pregnant woman

It’s common knowledge that women love to eat a little extra when pregnant, but this study would make women think twice before they reach for that extra piece of anything they crave.

A research conducted by British researchers from the universities of Bristol and Exeter found that overweight mums tend to give birth to larger babies.

The researchers examined data from more than 30,000 healthy women and their babies across 18 studies.

All the women had European ancestry and lived in Europe, North America or Australia. They gave birth between 1929 and 2013.

The researchers examined genetic variants associated with women’s body mass index, blood glucose and lipid levels and blood pressure, together with measurements of those characteristics during pregnancy and babies’ birth weights.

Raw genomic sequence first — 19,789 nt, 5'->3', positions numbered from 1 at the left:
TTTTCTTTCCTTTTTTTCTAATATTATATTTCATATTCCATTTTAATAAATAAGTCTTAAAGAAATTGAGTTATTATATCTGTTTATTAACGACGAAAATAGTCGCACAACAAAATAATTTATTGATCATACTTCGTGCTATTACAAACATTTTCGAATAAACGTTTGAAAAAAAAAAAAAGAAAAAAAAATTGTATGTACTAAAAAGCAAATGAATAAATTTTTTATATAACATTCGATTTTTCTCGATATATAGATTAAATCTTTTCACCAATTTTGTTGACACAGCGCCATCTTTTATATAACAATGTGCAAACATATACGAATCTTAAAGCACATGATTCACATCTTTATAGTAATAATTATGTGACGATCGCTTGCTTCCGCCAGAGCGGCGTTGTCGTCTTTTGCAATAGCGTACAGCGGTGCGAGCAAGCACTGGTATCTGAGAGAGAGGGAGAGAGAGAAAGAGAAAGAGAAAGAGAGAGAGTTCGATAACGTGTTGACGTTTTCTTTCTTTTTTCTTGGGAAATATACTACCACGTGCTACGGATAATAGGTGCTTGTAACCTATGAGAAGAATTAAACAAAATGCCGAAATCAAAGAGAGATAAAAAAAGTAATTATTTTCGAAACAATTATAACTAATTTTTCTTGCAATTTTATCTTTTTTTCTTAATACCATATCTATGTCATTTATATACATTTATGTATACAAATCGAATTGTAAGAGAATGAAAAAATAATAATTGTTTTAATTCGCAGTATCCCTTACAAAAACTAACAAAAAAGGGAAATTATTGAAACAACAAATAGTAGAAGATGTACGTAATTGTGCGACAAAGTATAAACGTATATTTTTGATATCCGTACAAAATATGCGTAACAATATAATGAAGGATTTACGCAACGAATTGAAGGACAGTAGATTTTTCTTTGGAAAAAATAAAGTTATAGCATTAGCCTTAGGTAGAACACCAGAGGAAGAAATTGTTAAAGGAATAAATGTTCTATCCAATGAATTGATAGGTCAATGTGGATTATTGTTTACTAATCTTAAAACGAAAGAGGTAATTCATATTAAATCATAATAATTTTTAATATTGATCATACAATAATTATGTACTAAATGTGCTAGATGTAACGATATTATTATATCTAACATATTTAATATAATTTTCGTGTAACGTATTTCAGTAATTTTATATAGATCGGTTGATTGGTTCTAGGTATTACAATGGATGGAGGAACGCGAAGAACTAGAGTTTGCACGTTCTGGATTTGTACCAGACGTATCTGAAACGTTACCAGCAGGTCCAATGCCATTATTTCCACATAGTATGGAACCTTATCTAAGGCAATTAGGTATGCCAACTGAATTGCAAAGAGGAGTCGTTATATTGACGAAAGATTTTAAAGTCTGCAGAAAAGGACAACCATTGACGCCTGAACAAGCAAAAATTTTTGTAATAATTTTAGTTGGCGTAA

A four-point higher body mass index (BMI) for mothers’ results in a 1.9 ounce (54 grams) higher birth weight for babies, the researchers found.

Researchers also determined ratios for correlations between higher glucose levels in mothers’ blood and higher birth weights, as well as higher blood pressure in mothers and lower birth weights.

“The estimated associations between these maternal traits and birth weight (either increased or reduced) are substantial and of clinical importance,” the authors wrote.

The researchers also found that lipids, or fat levels, in mothers’ blood do not appear to affect baby sizes, contrary to the findings of some previous studies.

According to Rachel Freathy of the University of Exeter Medical School, who co-wrote the report: “Being born very large or very small can carry health risks for a newborn baby, particularly when that’s at the extreme end of the spectrum”.